I woke up with the plan to go to the upper west side. A few people have mentioned to swallow my pride and go on a hop-on-hop-off bus tour to get a feel of the city’s layout before wandering around it. I will eventually, but having gone my whole life without a license, I think people might be underestimating my willingness to walk. With purpose, aimlessly, in the wrong direction; I’ll walk anywhere.
Until my legs get tired. I got the subway to 34th street, near Times Square.
Did anybody else expect time square to be loud? I expected the same “Hustle and bustle” of Piccadilly Circus, but it was eerily quiet. That made the gigantic advertisements even more impressive, sweeping across your field of vision in silence.
I had no plans for the Upper West Side except to get Soup from the Soup Nazi. I ate it on a bench in Central Park.
I have no idea where I went in the Upper West Side, but everything looked like Seinfeld, which is exactly what I wanted. I had a cup of tea at a place that had booths and pretended I was in Tom’s restaurant.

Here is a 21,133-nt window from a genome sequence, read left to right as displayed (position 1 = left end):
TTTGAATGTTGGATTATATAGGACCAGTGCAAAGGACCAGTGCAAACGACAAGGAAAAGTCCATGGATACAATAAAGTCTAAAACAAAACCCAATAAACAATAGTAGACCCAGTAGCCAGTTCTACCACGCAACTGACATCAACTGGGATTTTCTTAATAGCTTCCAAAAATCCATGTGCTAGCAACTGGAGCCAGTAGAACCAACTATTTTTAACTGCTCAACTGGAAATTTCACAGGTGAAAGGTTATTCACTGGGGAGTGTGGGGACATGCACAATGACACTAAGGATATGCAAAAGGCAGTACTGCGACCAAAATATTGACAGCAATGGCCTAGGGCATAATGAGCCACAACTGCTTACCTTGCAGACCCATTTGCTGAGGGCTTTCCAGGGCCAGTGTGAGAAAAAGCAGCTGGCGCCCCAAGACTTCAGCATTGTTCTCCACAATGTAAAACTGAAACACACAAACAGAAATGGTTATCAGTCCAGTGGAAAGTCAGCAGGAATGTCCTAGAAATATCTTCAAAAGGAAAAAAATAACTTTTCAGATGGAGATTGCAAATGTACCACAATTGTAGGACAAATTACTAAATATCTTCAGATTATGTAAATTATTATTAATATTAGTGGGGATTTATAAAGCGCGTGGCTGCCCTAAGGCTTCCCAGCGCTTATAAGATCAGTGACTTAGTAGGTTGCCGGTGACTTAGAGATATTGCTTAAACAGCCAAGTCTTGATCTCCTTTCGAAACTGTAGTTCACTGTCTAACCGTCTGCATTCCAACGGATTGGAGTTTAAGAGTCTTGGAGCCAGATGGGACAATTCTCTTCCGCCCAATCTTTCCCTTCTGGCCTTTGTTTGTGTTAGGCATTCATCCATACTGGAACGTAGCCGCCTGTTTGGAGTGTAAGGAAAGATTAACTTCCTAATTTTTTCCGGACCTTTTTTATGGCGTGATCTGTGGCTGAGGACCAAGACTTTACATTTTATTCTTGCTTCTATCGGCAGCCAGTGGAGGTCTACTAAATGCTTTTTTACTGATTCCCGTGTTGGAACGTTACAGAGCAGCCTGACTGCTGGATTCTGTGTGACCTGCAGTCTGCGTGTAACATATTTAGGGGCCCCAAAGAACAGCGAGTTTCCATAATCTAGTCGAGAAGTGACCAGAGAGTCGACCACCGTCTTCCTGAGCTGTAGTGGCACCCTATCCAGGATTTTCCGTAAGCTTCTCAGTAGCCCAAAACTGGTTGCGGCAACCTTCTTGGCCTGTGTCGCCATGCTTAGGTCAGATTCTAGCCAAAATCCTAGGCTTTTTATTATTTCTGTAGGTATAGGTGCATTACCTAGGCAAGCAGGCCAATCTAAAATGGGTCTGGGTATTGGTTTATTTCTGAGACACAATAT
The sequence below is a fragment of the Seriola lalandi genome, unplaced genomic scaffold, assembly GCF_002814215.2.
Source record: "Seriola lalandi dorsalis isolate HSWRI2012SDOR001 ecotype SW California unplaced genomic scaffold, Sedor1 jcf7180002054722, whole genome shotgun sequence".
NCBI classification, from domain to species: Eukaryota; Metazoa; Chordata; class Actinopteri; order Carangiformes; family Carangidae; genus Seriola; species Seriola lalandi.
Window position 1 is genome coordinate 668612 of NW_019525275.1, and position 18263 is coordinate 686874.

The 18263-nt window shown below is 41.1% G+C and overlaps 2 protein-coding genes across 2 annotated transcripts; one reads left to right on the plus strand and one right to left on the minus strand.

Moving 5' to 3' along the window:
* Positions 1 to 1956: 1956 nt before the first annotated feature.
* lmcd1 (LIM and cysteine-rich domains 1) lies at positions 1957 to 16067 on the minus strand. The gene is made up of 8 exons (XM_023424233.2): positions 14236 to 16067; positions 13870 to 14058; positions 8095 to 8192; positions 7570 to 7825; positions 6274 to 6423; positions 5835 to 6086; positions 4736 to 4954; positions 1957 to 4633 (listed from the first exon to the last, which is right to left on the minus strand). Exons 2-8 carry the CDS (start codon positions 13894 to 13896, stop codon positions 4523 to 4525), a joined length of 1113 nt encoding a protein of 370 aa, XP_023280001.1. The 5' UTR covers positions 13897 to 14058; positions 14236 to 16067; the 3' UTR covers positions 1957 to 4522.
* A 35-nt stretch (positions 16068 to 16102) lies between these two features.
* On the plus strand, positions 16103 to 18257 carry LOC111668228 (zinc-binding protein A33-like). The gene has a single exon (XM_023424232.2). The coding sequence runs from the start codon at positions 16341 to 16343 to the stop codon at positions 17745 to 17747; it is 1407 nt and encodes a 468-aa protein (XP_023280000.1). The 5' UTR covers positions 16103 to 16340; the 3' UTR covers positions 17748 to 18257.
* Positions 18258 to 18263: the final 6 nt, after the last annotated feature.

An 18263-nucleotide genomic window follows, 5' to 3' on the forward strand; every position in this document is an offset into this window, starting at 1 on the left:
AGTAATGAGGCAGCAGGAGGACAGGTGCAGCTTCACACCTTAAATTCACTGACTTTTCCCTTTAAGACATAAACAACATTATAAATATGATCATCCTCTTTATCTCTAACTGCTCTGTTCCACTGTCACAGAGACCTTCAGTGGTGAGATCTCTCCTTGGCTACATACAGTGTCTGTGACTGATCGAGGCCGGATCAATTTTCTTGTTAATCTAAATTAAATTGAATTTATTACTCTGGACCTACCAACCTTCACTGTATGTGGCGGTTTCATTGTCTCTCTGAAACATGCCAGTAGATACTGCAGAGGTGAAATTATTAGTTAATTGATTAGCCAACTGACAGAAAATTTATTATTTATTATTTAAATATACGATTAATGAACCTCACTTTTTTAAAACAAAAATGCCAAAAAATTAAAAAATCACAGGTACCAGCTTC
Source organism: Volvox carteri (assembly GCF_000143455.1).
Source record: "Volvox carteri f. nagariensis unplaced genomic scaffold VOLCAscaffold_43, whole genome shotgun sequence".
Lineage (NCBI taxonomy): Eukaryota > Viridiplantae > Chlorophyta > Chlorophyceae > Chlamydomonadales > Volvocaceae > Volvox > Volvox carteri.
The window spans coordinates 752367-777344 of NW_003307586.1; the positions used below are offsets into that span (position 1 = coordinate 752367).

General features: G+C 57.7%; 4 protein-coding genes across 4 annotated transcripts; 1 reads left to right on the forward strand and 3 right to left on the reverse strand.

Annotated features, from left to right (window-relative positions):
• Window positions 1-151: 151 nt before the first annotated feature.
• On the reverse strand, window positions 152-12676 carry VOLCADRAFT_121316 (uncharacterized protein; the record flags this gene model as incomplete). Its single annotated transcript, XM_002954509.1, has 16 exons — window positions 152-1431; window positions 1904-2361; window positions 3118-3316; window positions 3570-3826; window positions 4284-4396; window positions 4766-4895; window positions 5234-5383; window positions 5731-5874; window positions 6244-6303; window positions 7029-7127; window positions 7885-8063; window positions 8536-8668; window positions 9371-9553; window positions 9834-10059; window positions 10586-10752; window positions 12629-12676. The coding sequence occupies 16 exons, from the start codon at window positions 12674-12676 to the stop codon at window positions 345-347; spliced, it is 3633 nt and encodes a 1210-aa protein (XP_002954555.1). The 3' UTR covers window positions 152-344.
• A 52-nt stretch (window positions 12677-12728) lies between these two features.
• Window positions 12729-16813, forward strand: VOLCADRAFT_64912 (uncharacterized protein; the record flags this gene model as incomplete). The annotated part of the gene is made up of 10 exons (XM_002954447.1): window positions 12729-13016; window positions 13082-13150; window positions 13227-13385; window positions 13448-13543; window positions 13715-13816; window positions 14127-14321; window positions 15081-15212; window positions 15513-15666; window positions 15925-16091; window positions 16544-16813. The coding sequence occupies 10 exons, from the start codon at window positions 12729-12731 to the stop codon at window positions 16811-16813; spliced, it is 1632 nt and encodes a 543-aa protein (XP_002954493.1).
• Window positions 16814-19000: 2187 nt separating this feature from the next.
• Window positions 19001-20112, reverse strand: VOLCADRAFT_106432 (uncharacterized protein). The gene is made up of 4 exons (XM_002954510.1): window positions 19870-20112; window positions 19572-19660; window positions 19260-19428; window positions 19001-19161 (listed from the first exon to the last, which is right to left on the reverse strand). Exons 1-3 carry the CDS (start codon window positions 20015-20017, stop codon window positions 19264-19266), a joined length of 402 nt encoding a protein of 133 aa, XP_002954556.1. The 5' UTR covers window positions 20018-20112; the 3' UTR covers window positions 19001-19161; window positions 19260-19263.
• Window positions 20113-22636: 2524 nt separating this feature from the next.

I had heard you can get cheap last minute Broadway tickets under the red steps in Times Square, so I headed back that way, and asked how much it would be to see Chicago. $60, 9 rows back, centre. Yes please. I had a Bacardi and Coke at a nearby bar and waited.
When the show started up, something became real. I don’t know if it was the Jazz music, the nostalgia, or the fact that I was on fucking broadway; but at that point I fully believed that I was in New York. I probably could’ve had myself a little happy cry at that point. We learnt that this night was the show’s 20th anniversary, and the crowd was full of cast members from the past two decades. This made the show very intimate, and the fourth wall seemed to be broken more than usual.
I have a temper. Until recently, it hadn’t shown itself since high school. Losing your temper as an adult will force you to take a good hard look at yourself and reevaluate your strength as a person. But I dunno, I found some comfort in hearing six murderesses on death row singing “he had it comin'”, and I was forced to give myself a break.
After the show a police officer on a horse offered to take me to Coney Island to show me around. Coney Island is closed during the winter, but the locals say that makes it even better.